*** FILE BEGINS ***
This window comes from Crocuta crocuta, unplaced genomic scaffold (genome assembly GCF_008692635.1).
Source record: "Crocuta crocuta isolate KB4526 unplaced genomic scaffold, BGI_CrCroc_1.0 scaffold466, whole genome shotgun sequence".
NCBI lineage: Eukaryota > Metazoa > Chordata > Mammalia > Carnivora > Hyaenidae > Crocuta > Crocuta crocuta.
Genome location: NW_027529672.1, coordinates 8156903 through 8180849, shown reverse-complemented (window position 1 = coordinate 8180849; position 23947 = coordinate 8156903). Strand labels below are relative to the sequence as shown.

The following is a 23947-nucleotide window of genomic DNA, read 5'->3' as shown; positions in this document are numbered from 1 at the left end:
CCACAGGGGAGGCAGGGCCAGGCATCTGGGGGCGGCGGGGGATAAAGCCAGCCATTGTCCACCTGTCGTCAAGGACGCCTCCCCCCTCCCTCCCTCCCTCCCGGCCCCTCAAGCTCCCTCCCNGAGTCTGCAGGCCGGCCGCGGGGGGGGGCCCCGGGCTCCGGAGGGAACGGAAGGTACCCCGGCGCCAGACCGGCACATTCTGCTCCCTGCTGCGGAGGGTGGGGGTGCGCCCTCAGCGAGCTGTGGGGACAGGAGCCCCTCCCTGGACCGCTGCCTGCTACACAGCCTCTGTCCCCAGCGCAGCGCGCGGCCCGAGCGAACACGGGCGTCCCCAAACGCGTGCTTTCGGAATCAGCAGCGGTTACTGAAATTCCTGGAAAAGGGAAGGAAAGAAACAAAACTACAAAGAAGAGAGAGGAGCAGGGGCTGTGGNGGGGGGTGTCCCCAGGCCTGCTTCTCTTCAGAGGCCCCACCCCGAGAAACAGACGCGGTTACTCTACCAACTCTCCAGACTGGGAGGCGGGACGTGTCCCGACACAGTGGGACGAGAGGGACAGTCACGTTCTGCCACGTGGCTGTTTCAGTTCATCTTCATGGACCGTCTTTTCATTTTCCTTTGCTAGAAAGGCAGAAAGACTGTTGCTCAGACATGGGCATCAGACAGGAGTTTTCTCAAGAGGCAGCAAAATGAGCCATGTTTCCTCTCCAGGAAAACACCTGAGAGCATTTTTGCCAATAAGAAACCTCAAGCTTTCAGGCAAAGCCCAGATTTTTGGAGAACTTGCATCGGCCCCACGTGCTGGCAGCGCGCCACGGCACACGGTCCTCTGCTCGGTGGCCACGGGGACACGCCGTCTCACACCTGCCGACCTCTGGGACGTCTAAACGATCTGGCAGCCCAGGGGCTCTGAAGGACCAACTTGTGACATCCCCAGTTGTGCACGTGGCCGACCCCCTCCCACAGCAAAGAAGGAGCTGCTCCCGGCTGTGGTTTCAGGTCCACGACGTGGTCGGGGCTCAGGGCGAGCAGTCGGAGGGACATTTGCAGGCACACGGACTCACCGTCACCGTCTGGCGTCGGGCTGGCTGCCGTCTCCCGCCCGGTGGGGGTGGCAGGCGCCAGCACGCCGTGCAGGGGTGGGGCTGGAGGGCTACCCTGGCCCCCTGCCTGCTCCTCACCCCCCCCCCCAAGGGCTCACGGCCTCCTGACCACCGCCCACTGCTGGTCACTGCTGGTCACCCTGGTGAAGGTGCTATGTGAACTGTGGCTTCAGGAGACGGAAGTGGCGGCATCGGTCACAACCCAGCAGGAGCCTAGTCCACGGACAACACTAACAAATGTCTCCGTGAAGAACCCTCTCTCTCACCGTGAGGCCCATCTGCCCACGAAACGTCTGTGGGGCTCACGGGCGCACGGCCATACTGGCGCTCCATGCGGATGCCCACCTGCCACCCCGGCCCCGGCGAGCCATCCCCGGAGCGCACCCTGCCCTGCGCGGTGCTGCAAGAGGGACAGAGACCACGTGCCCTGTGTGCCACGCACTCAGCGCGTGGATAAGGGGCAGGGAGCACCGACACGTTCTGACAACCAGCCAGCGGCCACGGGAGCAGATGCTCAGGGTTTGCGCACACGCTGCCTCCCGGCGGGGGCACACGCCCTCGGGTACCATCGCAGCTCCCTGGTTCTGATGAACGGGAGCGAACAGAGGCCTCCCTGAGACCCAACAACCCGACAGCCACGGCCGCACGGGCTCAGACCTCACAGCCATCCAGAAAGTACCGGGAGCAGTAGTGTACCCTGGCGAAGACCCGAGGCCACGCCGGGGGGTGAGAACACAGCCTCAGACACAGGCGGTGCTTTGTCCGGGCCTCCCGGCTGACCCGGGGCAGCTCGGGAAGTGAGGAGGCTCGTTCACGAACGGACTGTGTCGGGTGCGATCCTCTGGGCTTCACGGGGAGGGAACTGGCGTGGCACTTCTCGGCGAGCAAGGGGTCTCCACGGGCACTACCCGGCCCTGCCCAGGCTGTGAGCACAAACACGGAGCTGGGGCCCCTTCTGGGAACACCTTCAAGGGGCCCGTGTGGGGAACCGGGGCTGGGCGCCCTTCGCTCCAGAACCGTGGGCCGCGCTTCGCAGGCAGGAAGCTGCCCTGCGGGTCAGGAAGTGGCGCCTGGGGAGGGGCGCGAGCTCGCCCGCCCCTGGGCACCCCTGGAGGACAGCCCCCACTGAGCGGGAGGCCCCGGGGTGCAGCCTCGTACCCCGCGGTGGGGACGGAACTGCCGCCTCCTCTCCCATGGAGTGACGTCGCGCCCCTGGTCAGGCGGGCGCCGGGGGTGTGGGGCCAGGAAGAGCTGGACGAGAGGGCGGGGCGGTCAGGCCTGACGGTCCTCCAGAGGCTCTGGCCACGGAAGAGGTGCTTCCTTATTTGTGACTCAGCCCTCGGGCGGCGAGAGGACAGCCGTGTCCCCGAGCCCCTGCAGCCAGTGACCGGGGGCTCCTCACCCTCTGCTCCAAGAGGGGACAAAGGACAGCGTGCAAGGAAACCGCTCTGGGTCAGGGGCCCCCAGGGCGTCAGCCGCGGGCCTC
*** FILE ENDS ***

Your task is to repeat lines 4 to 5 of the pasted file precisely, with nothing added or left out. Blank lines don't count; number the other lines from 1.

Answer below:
Genome location: NW_027529672.1, coordinates 8156903 through 8180849, shown reverse-complemented (window position 1 = coordinate 8180849; position 23947 = coordinate 8156903). Strand labels below are relative to the sequence as shown.

The following is a 23947-nucleotide window of genomic DNA, read 5'->3' as shown; positions in this document are numbered from 1 at the left end: